At their June 15 meeting, divided Bethlehem Township commissioners voted three to two to seek a $250,000 grant toward a $350,000 restroom and storage facility at the Northside Complex, also called the North 40. Supporting the measure were President Marty Zawarski, Tom Nolan and Phil Bernard. Voting no were Michael Hudak and Pat Breslin. Township Manager Melissa Shafer also has her eyes on Northampton County's Space fund for the remaining $100,000 needed.
By a 6-3 vote, North-ampton County Council voted at its June 4 meeting to impose term limits. No member of council will be able to serve more than three (3) four-year terms in succession. Current members will be considered to be serving their first term. Republican Peg Ferraro, who has 21 years on council, voted No, as did Democrats Ken Kraft and Lamont McClure. But the remaining six members of council - Mat Benol, Glenn Geissinger, Scott Parsons, Hayden Phillips, Seth Vaughn and Bob Werner - supported the new law.
Bethlehem and Easton, which have their own economic development departments, are fairly aggressive about chasing every public dollar they can to attract and retain jobs. But what about smaller communities like Nazareth, where the closure of just a few storefronts make a proud borough look like a ghost town?
By a 3-2 vote, Bethlehem Township Commissioners recognized the Bethlehem Township Athletic Association, known as the Bulldogs, as an official township youth sports group at its June 1 meeting. What this means is anyone's guess, but it rankled Bulldog critics like Commissioner Michael Hudak and Recreation Board member Barry Roth. Both have complained often about the favoritism they believe is shown to this group.
Just two weeks ago, Hudak spearheaded a discussion on establishing a formal policy concerning field use by the Bulldogs. That proposal was supported unanimously.
Nazareth Boy Scout Troop 76 conducted a flag retirement ceremony before about 100 guests and residents of Bethlehem Township's Country Meadows on Memorial Day weekend. Old Glory was lowered for the last time, methodically cut and incinerated by scouts who have yet to serve their nation. A new flag was also raised for the first time.
Even the Bishop of the Diocese of Allentown was unable to prevent the skies from opening up.
Despite the presence of Bishop John O. Barres, Notre Dame HS's graduation ceremony for the class of 2015 was subjected to a sudden downpour that will indelibly mark it in the minds of graduates, families and guests. More than 600 people were drenched at the outdoor event, conducted at the school's stadium along Green Pond Road in Bethlehem Township.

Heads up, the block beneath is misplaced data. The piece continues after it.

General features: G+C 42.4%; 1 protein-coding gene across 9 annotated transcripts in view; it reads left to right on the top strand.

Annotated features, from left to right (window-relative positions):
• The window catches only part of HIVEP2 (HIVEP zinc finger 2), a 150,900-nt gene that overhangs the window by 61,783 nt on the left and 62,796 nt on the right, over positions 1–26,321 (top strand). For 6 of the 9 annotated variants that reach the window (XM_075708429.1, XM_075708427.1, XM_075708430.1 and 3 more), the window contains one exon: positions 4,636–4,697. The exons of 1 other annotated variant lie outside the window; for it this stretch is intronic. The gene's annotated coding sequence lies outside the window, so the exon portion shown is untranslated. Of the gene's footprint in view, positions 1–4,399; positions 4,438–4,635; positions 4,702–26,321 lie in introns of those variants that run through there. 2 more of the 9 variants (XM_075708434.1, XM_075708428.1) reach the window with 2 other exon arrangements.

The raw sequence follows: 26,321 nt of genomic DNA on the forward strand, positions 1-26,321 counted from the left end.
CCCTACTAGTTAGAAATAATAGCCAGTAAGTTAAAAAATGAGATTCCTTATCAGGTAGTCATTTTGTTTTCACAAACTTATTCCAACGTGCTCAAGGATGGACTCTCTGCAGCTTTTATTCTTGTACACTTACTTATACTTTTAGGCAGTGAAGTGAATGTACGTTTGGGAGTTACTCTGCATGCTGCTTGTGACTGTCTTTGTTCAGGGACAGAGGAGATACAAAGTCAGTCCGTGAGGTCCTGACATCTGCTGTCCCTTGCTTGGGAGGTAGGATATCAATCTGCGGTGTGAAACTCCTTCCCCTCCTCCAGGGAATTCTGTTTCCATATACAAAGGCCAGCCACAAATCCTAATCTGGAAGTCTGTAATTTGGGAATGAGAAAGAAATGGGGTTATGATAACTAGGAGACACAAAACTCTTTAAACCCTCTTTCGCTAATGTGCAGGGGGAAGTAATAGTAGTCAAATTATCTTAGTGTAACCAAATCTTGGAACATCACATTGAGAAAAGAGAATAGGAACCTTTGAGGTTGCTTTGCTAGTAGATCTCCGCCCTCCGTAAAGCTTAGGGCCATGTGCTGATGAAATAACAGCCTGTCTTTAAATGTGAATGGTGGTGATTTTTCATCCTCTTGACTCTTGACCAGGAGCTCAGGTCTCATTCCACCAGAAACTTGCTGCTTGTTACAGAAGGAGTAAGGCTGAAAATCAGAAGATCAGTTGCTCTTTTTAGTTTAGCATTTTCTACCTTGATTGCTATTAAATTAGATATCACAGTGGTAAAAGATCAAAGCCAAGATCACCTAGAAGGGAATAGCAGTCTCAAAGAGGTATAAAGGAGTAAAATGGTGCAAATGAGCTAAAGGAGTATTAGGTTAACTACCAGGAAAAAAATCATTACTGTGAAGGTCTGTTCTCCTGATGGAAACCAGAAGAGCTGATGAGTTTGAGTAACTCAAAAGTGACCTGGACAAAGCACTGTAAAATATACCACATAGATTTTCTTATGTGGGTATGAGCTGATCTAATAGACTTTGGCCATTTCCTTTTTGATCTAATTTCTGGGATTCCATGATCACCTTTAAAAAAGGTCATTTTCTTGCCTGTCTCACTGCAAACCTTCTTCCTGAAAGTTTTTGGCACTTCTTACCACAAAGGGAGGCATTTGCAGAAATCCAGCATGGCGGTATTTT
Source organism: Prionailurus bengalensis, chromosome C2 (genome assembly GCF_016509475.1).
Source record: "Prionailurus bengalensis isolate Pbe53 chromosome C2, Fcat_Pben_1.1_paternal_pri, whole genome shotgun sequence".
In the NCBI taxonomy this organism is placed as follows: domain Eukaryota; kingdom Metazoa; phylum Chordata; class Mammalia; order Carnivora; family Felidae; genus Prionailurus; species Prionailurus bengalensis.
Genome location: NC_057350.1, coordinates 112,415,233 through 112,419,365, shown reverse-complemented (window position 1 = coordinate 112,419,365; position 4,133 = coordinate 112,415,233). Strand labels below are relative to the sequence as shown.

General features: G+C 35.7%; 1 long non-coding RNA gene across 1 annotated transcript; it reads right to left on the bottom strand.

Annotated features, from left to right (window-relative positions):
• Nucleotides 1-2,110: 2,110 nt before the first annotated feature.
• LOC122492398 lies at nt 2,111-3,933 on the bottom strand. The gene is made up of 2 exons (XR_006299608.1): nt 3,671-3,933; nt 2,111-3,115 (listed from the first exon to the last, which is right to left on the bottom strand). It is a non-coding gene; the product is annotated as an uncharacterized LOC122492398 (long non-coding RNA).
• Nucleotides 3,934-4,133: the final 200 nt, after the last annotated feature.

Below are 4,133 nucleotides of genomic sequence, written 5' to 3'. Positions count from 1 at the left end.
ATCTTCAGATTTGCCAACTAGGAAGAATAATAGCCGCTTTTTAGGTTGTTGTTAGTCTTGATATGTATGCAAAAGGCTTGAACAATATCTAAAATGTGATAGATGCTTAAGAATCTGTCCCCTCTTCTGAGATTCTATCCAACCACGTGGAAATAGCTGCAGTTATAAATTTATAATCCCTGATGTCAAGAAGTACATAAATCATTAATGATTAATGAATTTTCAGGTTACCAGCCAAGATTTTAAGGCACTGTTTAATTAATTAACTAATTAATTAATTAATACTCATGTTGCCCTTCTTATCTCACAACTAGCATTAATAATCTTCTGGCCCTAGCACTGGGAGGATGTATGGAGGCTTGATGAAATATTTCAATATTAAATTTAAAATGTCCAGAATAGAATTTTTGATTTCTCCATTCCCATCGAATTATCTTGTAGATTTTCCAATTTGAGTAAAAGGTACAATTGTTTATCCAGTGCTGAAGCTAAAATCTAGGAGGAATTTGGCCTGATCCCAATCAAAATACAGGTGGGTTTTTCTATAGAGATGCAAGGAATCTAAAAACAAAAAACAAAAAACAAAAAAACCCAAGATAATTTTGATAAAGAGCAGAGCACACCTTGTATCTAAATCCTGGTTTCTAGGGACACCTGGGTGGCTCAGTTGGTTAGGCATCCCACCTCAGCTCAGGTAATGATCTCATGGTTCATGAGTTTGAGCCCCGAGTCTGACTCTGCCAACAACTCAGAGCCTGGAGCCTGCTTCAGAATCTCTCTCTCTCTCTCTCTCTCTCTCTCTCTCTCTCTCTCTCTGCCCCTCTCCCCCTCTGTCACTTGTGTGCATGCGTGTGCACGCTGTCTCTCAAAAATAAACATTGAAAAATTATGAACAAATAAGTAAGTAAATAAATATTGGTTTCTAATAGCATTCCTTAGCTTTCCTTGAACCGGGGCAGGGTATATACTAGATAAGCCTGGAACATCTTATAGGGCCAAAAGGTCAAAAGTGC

Over three decades ago, a group of recent law school grads traveled to Philly every day in a broken-down car to study for the Bar exam. That crew included noted child advocate Phil Hof, District Attorney John Morganelli, Superior Court Judge Jack Panella, and now U.S. District Judge for the Eastern District of Pennsylvania Joseph "Jay" Leeson.
Battle lines are being drawn. Executive John Brown and Northampton County Council appear to be headed to court over raises that Brown has unilaterally given to what he claims are 14 top county officials. This was done without approval of council, the branch of government that sets most wages and salaries under the county's home rule form of government.
After last year's mass exodus, there are now 1,143 retired Northampton County employees. Nearly 250 of them packed into Northampton Memorial Community Center recently for lunch with judicial candidates Abe Kassis, Sam Murray and Vic Scomillio. Those three were in the middle of a race against each other, but have remained on friendly terms and sat together at the same table for lunch.
Executive John Brown was invited, but did not appear. He sent no representative from his administration, either. Ken Kraft was council's delegate to the luncheon.
Despite threatening skies, Hanover Township celebrated its 4th annual Armed Forces Day May16 at Armed Services Park dedicated to the men and women who are serving and have served in all branches of the military.
Residents and dignitaries gathered underneath the flags of each branch of service, along with the Stars and Stripes to reflect on the sacrifices made by those in uniform. The entire township board of supervisors attended the ceremony, and together laid a wreath at the memorial.